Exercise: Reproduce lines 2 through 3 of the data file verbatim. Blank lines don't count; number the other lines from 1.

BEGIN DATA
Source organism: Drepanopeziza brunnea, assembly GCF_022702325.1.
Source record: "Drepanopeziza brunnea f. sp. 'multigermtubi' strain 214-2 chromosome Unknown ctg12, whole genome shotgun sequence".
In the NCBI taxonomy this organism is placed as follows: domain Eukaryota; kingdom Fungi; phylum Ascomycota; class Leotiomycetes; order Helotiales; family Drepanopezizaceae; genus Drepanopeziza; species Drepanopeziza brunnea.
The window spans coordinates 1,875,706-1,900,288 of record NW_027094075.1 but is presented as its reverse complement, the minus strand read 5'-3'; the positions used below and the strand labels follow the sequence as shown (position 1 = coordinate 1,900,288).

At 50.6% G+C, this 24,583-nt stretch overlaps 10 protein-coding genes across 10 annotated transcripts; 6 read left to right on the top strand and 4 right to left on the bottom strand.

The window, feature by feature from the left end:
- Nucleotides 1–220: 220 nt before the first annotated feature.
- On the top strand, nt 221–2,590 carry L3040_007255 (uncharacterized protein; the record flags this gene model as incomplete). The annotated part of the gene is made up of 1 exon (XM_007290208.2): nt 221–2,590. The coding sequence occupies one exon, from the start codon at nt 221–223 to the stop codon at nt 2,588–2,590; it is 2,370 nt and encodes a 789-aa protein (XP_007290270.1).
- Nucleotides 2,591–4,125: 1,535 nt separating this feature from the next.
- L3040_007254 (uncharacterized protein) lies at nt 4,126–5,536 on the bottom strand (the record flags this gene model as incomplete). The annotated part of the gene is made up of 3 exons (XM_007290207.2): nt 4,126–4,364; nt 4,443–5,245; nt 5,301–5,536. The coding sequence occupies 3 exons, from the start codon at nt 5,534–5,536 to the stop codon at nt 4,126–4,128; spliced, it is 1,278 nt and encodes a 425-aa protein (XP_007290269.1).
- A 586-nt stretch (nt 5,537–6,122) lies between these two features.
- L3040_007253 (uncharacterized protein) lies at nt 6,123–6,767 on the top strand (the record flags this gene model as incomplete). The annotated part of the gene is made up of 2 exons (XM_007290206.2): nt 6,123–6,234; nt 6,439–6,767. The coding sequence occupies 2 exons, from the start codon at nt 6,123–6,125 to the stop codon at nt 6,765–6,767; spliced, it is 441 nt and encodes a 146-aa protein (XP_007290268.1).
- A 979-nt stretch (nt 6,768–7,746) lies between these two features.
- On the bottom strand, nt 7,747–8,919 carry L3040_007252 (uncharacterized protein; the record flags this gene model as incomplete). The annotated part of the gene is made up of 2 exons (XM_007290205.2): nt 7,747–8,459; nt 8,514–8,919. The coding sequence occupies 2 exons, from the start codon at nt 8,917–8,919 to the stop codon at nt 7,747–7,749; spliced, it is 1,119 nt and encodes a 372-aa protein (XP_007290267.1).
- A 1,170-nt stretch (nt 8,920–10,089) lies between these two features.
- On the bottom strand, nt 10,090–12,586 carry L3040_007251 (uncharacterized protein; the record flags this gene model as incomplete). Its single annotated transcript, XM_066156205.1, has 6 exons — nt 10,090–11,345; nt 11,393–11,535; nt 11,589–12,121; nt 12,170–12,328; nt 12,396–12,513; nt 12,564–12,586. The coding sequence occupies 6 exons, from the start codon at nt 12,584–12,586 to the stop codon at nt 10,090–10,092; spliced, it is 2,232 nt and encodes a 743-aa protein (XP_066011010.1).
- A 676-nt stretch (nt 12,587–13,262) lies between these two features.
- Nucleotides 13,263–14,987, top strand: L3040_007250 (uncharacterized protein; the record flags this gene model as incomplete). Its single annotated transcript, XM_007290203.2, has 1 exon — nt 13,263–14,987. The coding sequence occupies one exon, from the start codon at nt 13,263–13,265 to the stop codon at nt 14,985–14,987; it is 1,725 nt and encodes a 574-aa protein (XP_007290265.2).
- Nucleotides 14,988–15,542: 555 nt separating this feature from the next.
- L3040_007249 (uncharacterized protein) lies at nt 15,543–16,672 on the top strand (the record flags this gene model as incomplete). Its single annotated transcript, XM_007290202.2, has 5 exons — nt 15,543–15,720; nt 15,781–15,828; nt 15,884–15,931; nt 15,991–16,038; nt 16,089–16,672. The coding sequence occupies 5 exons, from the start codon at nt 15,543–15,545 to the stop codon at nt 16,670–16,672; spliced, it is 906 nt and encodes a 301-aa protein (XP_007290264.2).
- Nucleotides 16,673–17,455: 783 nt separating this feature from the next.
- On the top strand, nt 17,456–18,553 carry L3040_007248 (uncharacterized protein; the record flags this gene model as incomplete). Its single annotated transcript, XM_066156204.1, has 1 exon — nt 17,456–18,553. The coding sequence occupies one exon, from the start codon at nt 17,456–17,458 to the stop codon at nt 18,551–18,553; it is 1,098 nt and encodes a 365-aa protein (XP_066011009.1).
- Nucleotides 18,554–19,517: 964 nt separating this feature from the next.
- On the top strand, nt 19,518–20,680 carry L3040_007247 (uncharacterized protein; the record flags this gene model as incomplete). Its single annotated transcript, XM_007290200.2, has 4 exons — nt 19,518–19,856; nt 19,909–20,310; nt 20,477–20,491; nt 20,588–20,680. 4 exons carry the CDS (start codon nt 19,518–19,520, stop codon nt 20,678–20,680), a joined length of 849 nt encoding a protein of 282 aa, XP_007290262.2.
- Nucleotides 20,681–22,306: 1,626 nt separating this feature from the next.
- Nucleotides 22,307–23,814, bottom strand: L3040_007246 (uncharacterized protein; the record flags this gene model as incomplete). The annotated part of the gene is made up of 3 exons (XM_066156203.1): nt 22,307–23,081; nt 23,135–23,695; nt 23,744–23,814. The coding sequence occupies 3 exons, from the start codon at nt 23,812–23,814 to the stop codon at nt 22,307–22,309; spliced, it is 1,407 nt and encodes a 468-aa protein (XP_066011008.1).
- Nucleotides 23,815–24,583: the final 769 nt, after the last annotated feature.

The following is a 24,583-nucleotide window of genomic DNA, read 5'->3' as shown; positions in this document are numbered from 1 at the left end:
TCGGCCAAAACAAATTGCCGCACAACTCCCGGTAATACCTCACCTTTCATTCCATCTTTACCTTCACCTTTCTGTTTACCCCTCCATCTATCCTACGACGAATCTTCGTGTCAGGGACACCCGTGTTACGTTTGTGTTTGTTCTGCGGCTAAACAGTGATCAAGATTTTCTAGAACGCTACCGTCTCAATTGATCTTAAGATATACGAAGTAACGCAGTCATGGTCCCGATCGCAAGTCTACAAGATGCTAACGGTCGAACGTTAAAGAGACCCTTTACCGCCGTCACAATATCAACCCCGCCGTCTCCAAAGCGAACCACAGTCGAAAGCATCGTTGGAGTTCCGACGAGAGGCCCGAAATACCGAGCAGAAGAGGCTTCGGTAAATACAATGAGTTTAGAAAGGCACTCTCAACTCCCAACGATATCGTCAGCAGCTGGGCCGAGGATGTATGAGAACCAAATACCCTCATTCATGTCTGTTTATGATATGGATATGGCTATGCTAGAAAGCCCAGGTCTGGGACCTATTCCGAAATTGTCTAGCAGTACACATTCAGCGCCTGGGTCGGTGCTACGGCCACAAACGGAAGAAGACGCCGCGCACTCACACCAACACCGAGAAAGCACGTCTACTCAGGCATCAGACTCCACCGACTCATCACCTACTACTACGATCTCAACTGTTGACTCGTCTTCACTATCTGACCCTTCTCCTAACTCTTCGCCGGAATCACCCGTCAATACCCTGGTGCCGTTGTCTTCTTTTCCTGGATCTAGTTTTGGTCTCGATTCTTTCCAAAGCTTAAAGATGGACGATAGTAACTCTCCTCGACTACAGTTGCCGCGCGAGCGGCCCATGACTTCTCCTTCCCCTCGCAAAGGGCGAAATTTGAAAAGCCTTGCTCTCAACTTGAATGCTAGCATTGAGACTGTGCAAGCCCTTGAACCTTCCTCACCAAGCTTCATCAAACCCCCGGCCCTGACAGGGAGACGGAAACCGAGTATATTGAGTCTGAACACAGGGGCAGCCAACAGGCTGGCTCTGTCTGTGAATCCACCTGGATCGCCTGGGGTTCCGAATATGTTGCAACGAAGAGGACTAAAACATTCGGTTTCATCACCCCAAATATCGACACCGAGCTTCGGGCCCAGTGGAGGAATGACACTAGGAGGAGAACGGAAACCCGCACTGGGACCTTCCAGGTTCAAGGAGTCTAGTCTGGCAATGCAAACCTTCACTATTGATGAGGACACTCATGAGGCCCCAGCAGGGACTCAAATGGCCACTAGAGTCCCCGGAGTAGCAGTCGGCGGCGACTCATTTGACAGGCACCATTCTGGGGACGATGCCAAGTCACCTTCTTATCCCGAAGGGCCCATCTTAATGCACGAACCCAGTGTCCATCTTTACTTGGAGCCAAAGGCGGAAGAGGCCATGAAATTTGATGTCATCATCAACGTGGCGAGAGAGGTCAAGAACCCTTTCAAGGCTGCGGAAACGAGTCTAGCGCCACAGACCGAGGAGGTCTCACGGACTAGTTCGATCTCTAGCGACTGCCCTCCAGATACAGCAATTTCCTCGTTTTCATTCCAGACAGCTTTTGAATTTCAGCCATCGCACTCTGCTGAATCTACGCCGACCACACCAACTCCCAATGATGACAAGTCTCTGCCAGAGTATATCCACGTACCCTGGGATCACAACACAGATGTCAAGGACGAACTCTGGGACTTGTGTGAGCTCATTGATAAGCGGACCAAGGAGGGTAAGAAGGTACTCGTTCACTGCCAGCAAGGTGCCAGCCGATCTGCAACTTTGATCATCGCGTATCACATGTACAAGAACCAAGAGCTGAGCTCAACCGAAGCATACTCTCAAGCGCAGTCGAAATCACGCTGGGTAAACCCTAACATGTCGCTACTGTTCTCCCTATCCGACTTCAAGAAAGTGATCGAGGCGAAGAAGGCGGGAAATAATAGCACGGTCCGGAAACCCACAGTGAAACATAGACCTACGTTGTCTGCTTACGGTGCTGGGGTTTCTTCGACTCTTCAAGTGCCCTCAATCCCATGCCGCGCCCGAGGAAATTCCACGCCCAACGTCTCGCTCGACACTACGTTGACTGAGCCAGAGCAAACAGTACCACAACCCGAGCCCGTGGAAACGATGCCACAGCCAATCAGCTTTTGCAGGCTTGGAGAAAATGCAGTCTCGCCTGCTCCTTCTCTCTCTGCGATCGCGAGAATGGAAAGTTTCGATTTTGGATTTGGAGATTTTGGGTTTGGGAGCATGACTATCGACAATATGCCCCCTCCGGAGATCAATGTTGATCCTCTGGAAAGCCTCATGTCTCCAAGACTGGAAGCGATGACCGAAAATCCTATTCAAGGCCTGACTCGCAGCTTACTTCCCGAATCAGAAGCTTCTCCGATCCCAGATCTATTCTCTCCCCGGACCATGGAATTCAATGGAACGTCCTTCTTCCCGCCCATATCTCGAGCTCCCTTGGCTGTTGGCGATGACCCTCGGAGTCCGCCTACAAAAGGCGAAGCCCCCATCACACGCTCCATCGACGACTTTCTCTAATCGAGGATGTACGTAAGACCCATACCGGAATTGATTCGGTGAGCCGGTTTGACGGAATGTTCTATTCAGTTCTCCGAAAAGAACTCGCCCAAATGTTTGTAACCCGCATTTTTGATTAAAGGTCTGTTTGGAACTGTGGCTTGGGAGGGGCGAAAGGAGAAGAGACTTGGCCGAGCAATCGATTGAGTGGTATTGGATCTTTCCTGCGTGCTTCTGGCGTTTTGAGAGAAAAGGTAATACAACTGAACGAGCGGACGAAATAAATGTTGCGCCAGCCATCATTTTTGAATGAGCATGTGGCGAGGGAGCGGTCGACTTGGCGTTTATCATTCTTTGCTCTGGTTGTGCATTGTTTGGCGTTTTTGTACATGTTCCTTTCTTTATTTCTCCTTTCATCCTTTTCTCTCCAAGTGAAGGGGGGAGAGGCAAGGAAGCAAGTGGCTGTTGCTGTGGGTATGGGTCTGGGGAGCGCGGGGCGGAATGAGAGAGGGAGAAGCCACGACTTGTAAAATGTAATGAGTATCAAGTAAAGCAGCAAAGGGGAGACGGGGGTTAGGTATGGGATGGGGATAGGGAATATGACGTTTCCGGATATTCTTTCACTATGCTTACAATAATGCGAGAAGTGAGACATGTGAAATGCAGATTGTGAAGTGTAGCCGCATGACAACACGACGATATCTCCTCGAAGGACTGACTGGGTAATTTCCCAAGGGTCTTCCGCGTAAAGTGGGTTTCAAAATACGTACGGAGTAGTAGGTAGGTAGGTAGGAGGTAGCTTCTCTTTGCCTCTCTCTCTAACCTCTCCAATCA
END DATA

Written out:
Source record: "Drepanopeziza brunnea f. sp. 'multigermtubi' strain 214-2 chromosome Unknown ctg12, whole genome shotgun sequence".
In the NCBI taxonomy this organism is placed as follows: domain Eukaryota; kingdom Fungi; phylum Ascomycota; class Leotiomycetes; order Helotiales; family Drepanopezizaceae; genus Drepanopeziza; species Drepanopeziza brunnea.